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Assembly OKs joint resolution: Opposing Gov. Dunleavy’s budget

Daily News Staff Writer

The Ketchikan Gateway Borough Assembly on Monday gave its unanimous stamp of approval on a joint resolution opposing Gov. Mike Dunleavy’s proposed state budget for the upcoming fiscal year beginning July 1.

The Assembly was the first local elected body to consider the proposed joint resolution that states the governor’s budget would “irreparably harm Ketchikan’s economy and shift state expenses onto local taxpayers.

The Ketchikan School Board is scheduled to consider the joint resolution on Wednesday, according to Borough Clerk Kacie Paxton. The issues will be on the regular meeting agendas of the Saxman City Council and Ketchikan City Council on March 20 and March 21, respectively.

Like other municipalities and school districts around the state, Ketchikan’s local governments have been analyzing the state budget proposed by Dunleavy on Feb. 13.

The magnitude of the potential impacts on the Ketchikan area prompted the Assembly on Feb. 19 to request borough staff to draft a joint resolution. The document considered Monday evening was drafted in consultation with administrators and municipal clerks from the other bodies.

The proposed joint resolution lists impacts on local education funding, the Alaska Marine Highway System, Ketchikan Shipyard, local health care and other aspects of Ketchikan before stating opposition to Dunleavy’s budget “in favor of an incremental approach to balancing the state of the budget.”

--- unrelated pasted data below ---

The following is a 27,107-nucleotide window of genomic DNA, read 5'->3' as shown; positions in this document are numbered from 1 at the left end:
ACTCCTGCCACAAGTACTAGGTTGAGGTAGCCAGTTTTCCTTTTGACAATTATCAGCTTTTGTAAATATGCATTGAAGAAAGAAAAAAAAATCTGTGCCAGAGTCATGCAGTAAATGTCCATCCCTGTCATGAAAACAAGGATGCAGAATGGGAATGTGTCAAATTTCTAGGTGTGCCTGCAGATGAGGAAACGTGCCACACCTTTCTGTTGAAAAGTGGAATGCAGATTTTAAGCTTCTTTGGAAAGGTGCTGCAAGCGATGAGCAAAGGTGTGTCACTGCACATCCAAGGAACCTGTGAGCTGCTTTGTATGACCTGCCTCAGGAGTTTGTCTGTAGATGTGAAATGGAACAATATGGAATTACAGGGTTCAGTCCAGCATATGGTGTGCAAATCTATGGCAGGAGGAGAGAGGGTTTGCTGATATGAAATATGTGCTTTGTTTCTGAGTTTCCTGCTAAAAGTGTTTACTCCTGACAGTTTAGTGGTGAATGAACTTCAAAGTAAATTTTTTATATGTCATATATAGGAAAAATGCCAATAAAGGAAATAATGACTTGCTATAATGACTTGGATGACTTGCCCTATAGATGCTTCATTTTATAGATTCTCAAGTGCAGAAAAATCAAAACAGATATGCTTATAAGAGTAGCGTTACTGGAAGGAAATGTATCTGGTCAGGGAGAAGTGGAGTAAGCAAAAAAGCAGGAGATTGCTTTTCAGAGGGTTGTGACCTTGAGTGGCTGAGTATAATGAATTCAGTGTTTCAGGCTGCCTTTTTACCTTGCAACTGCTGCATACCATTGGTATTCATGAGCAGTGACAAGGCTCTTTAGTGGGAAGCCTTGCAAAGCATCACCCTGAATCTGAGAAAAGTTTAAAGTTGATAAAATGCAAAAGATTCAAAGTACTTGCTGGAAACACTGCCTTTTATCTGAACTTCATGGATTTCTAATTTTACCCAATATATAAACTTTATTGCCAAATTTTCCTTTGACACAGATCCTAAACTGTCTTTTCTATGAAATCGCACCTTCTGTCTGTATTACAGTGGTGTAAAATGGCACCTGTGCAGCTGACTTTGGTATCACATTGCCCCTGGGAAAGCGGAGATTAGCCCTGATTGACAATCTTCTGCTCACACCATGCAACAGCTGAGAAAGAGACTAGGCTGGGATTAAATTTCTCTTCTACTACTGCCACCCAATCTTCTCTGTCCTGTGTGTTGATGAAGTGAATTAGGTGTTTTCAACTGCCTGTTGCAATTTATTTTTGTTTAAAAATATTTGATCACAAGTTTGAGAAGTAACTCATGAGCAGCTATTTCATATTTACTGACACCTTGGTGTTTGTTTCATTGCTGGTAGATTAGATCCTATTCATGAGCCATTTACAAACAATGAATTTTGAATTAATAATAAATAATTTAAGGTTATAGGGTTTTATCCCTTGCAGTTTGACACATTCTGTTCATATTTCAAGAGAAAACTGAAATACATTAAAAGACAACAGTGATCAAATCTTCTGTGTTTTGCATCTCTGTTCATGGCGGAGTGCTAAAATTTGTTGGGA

On Monday, the Assembly discussion on the joint resolution came late in the meeting.

Assembly members voted on two amendments.

The first amendment was proposed by Assembly Member Judith McQuerry. Approved unanimously, the amendment revised language in the education funding section to state that the Ketchikan School District would need to “eliminate approximately 70 teaching positions or the equivalent of 208 support staff positions” to absorb the proposed reductions.

“Even if every non-personnel budget item of the district was eliminated, the district would still need to make an additional $2.4 million in cuts,” states the amended language.

The second amendment was proposed by Assembly Member Rodney Dial, who noted that the joint resolution, as written, contained nothing that’s “going to be seen as a shock to anybody in Juneau.”

However, “other than say that we want an incremental approach to the budget, — whatever that means — we’re really not offering any ideas on how we'd like to see them deal with this issue,” Dial said. “So I’d like to offer an amendment.”

He offered an amendment that drew on the Assembly’s previous, unanimous resolution that focuses on state’s disparity between the organized borough areas that are required to contribute toward local education funding and areas that aren’t within organized boroughs and don’t have a required local contribution.